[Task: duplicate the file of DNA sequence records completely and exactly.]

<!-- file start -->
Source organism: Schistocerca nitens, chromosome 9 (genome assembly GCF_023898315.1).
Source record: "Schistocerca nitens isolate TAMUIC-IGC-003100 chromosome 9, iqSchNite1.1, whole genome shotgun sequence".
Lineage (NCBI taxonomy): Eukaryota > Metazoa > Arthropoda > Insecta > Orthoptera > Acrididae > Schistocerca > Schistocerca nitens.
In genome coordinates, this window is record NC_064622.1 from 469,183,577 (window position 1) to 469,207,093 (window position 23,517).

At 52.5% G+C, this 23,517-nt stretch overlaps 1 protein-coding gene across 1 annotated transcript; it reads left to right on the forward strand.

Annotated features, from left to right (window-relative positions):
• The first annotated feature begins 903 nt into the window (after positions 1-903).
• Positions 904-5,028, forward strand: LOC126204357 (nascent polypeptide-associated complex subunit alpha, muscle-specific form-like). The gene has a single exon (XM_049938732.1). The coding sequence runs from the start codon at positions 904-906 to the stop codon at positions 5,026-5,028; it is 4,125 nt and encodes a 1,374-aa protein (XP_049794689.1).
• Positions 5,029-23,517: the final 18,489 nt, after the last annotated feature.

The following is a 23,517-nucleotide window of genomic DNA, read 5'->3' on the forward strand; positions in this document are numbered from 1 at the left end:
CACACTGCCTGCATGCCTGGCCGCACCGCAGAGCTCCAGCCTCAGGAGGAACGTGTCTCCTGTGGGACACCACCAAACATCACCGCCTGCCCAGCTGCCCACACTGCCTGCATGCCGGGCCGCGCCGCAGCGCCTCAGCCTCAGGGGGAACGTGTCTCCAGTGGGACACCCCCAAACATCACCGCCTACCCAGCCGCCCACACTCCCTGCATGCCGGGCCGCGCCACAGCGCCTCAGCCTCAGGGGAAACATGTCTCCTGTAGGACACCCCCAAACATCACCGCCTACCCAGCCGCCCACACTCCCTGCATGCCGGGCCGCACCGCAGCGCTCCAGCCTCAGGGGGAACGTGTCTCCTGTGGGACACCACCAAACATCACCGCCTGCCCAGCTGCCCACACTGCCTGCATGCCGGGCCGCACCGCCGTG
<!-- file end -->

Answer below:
Source organism: Schistocerca nitens, chromosome 9 (genome assembly GCF_023898315.1).
Source record: "Schistocerca nitens isolate TAMUIC-IGC-003100 chromosome 9, iqSchNite1.1, whole genome shotgun sequence".
Lineage (NCBI taxonomy): Eukaryota > Metazoa > Arthropoda > Insecta > Orthoptera > Acrididae > Schistocerca > Schistocerca nitens.
In genome coordinates, this window is record NC_064622.1 from 469,183,577 (window position 1) to 469,207,093 (window position 23,517).

At 52.5% G+C, this 23,517-nt stretch overlaps 1 protein-coding gene across 1 annotated transcript; it reads left to right on the forward strand.

Annotated features, from left to right (window-relative positions):
• The first annotated feature begins 903 nt into the window (after positions 1-903).
• Positions 904-5,028, forward strand: LOC126204357 (nascent polypeptide-associated complex subunit alpha, muscle-specific form-like). The gene has a single exon (XM_049938732.1). The coding sequence runs from the start codon at positions 904-906 to the stop codon at positions 5,026-5,028; it is 4,125 nt and encodes a 1,374-aa protein (XP_049794689.1).
• Positions 5,029-23,517: the final 18,489 nt, after the last annotated feature.

The following is a 23,517-nucleotide window of genomic DNA, read 5'->3' on the forward strand; positions in this document are numbered from 1 at the left end:
CACACTGCCTGCATGCCTGGCCGCACCGCAGAGCTCCAGCCTCAGGAGGAACGTGTCTCCTGTGGGACACCACCAAACATCACCGCCTGCCCAGCTGCCCACACTGCCTGCATGCCGGGCCGCGCCGCAGCGCCTCAGCCTCAGGGGGAACGTGTCTCCAGTGGGACACCCCCAAACATCACCGCCTACCCAGCCGCCCACACTCCCTGCATGCCGGGCCGCGCCACAGCGCCTCAGCCTCAGGGGAAACATGTCTCCTGTAGGACACCCCCAAACATCACCGCCTACCCAGCCGCCCACACTCCCTGCATGCCGGGCCGCACCGCAGCGCTCCAGCCTCAGGGGGAACGTGTCTCCTGTGGGACACCACCAAACATCACCGCCTGCCCAGCTGCCCACACTGCCTGCATGCCGGGCCGCACCGCCGTG